Episode 2: Two-Year Colleges, Four-Year Colleges, and Universities

This episode is part of our series on understanding the world of college. In this episode, we talk about the differences among two-year colleges, four-year colleges, and universities.

For detailed show notes including links to all the colleges mentioned in this episode, visit http://usacollegechat.org/2.

NYCollege Chat is a weekly podcast for parents and high school students about the world of college brought to you by Policy Studies in Education.

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This episode is part of our series on understanding the world of college and is focused on the differences among two-year colleges, four-year colleges, and universities.

NYCollegeChat Episode 2 - Two-Year Colleges, Four-Year Colleges, and Universities1. Types of Two-Year Colleges

There are over 1,100 two-year colleges in the U.S., with almost 1,000 of them being public colleges, usually referred to as “community colleges.” Some two-year colleges might still carry the name of “junior college,” which was more popular 100 years ago. Today, some two-year colleges have dropped the word “junior” or “community” from their names altogether, such as Montgomery College in Montgomery County, Maryland.

2. Costs at Two-Year Colleges

As tuition increases across the U.S., more and more students are considering attending a public two-year college first—before transferring to a four-year college to finish a degree. Because two-year colleges have lower tuition rates than four-year colleges, this strategy saves family money for use later at a more expensive public or private four-year college.

Just like public four-year colleges, public two-year colleges can be funded by local (city or county) governments and state governments.

3. Students at Two-Year Colleges

Although more and more students are choosing two-year colleges as their first college step, the average age of two-year college students is in the mid-twenties. That is because many adults returning to college also choose two-year colleges.

So the atmosphere in classes can be a bit more serious than an 18-year-old’s recent high school classes. Plus, most two-year colleges are commuter colleges; students do not live on campus in dorms, but rather commute to classes from their homes. That can make the atmosphere on campus different from a traditional four-year college.

4. Degrees Awarded by Two-Year Colleges and by Four-Year Colleges/Universities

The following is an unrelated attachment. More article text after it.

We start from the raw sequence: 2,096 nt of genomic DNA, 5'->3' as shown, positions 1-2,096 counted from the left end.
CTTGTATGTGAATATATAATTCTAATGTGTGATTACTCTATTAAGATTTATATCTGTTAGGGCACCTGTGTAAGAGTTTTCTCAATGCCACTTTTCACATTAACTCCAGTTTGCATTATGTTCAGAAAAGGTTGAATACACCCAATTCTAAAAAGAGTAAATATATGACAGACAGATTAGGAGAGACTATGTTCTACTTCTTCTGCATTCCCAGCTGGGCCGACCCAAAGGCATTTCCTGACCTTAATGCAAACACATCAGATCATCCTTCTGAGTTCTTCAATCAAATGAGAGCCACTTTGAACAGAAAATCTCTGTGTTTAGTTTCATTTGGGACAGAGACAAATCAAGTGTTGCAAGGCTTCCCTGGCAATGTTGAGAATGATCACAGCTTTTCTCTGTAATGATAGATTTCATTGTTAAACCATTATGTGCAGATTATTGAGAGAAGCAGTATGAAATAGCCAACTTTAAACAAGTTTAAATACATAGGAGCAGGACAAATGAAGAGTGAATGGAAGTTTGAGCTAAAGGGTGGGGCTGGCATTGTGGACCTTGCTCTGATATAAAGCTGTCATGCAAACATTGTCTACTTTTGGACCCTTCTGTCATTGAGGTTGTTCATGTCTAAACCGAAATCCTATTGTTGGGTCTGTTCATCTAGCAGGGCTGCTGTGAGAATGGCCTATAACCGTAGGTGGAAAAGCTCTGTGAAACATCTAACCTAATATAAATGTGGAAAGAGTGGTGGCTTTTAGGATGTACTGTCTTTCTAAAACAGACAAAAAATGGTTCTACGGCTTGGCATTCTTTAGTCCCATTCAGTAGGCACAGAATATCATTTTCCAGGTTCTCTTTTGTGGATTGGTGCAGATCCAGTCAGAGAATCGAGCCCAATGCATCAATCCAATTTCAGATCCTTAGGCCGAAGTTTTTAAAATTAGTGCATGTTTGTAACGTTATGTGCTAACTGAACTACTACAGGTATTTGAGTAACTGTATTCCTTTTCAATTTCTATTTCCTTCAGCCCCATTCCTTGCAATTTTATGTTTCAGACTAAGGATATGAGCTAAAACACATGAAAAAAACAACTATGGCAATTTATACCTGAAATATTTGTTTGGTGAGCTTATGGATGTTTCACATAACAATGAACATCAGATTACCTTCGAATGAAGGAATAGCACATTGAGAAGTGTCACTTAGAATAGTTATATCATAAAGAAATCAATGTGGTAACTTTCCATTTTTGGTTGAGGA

Two-year colleges award associate’s degrees for two years’ worth of completed courses, usually totaling about 60 credits. Students can study part time at a two-year college and take three, four, or even more years to complete those credits and earn an associate’s degree.

Only four-year colleges and universities can award bachelor’s degrees. A bachelor’s degree indicates a higher level of college study, which is preferred by many employers and which is required by universities if a student wants to pursue a graduate or professional degree, like a master’s degree or a doctoral degree in any field of study.

5. Transferring to Four-Year Colleges/Universities

Credits earned at a two-year college can be transferred to a four-year college or university. But some four-year colleges and universities will not accept all of the credits that were earned at a two-year college. (Some will not accept all of the credits that were earned at another four-year college or university, either.)

The best way to make sure that all two-year college credits transfer is to earn an associate’s degree. A four-year college or university will accept an associate’s degree (and all the credits that went into it) from a transfer student.

6. Universities Defined

A university is usually a larger institution with more students and more professors than a two-year college or a four-year college. A university offers both undergraduate and graduate degrees. Undergraduate degrees are associate’s and bachelor’s degrees; graduate degrees are master’s and doctoral degrees.

A large university typically is made up of more than one “school” or “college,” which are focused on different fields of study.   One of these components usually focuses on the liberal arts (more about that in Episode 3); others might focus on education, engineering, fine arts, business, health sciences, or other subject fields.

Universities usually award different types of four-year bachelor’s degrees, depending on a student’s major field of study, such as a Bachelor of Arts, Bachelor of Science, Bachelor of Fine Arts, Bachelor of Architecture, Bachelor of Business Administration, and more. Some universities offer two-year associate’s degrees as well.

Sometimes the schools or colleges within a university are only for graduate students who have already earned a bachelor’s degree. Graduate students might attend a university’s medical school, law school, school of theology, journalism school, or others. A university awards master’s degrees and sometimes doctoral degrees to graduate students.

Listen to the podcast to find out about…

  • The pitfalls of trying to transfer college credits
  • Universities as research institutions
  • The pros and cons of large universities and small colleges

Check out these higher education institutions we mention…

In New York State

Outside of New York State

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